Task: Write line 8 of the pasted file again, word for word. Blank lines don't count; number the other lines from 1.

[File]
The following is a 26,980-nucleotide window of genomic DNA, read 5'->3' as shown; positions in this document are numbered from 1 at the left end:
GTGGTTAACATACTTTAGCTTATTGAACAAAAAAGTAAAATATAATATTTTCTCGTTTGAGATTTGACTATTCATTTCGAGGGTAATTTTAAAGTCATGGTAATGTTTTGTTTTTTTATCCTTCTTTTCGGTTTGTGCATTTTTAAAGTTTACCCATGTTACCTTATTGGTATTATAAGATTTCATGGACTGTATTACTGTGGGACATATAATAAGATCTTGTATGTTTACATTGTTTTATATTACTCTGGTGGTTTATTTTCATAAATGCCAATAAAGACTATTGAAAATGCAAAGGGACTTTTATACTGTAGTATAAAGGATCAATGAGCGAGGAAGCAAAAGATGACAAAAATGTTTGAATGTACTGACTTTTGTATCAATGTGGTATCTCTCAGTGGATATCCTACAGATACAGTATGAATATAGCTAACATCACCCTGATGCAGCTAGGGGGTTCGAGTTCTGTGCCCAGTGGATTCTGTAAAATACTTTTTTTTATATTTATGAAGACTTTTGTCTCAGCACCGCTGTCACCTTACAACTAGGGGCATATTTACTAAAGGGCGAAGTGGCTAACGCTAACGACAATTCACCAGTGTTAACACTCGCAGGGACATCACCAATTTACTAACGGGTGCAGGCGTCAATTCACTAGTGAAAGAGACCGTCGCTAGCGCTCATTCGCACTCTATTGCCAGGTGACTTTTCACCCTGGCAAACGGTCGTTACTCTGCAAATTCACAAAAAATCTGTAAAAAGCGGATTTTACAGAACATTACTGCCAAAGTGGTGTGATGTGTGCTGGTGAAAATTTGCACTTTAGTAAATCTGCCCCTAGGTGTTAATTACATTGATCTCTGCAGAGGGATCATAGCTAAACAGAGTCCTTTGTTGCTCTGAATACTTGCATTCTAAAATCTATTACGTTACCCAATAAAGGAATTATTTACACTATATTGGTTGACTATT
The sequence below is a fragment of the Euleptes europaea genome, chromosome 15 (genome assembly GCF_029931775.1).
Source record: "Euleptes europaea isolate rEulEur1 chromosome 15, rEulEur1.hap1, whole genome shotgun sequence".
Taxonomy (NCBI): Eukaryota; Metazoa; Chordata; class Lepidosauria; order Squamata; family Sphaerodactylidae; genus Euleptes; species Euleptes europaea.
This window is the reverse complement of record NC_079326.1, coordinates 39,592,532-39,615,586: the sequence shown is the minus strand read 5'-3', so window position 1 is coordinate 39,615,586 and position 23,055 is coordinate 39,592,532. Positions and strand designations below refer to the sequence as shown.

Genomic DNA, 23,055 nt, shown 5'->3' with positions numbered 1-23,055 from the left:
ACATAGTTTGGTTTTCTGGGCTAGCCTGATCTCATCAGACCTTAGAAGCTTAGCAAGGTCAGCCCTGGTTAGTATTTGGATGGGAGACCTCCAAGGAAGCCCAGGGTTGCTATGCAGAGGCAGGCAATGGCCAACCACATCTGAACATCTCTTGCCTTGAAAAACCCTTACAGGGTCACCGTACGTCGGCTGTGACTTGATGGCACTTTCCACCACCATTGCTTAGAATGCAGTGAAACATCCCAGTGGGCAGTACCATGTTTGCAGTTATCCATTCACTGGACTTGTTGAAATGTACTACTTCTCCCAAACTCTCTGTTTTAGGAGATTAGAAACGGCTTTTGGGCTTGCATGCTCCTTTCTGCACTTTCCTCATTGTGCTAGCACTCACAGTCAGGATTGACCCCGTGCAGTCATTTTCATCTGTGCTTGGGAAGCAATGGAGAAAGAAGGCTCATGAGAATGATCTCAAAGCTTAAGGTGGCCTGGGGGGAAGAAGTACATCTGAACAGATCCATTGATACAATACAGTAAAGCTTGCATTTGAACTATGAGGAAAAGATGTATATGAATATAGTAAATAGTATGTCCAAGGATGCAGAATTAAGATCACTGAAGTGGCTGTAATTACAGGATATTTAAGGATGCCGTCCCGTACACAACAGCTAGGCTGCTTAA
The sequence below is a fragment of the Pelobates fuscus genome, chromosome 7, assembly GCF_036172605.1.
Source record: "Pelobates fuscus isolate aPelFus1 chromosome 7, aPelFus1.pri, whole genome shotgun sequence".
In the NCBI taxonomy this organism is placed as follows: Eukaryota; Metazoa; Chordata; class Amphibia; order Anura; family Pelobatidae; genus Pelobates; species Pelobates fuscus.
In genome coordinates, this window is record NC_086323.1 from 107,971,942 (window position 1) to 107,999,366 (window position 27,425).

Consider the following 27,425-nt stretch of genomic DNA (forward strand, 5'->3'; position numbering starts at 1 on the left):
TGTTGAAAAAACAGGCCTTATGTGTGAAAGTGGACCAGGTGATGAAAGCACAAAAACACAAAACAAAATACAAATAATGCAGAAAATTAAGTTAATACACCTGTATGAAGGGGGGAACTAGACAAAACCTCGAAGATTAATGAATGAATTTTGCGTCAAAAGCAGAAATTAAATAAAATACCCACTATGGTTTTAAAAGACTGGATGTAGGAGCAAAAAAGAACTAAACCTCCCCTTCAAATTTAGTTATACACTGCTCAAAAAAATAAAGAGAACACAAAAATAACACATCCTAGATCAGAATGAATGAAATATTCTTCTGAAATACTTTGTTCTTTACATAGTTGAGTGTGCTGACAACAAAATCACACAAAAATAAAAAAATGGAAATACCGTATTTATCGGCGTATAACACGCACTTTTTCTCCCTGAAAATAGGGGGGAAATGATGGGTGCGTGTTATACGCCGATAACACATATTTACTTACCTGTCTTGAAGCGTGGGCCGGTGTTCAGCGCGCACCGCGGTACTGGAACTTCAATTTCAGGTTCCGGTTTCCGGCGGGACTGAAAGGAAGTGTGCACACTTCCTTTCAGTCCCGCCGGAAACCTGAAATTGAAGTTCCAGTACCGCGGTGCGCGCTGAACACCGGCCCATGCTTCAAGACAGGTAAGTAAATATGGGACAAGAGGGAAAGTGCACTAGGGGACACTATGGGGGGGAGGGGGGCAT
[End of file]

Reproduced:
ACATAGTTTGGTTTTCTGGGCTAGCCTGATCTCATCAGACCTTAGAAGCTTAGCAAGGTCAGCCCTGGTTAGTATTTGGATGGGAGACCTCCAAGGAAGCCCAGGGTTGCTATGCAGAGGCAGGCAATGGCCAACCACATCTGAACATCTCTTGCCTTGAAAAACCCTTACAGGGTCACCGTACGTCGGCTGTGACTTGATGGCACTTTCCACCACCATTGCTTAGAATGCAGTGAAACATCCCAGTGGGCAGTACCATGTTTGCAGTTATCCATTCACTGGACTTGTTGAAATGTACTACTTCTCCCAAACTCTCTGTTTTAGGAGATTAGAAACGGCTTTTGGGCTTGCATGCTCCTTTCTGCACTTTCCTCATTGTGCTAGCACTCACAGTCAGGATTGACCCCGTGCAGTCATTTTCATCTGTGCTTGGGAAGCAATGGAGAAAGAAGGCTCATGAGAATGATCTCAAAGCTTAAGGTGGCCTGGGGGGAAGAAGTACATCTGAACAGATCCATTGATACAATACAGTAAAGCTTGCATTTGAACTATGAGGAAAAGATGTATATGAATATAGTAAATAGTATGTCCAAGGATGCAGAATTAAGATCACTGAAGTGGCTGTAATTACAGGATATTTAAGGATGCCGTCCCGTACACAACAGCTAGGCTGCTTAA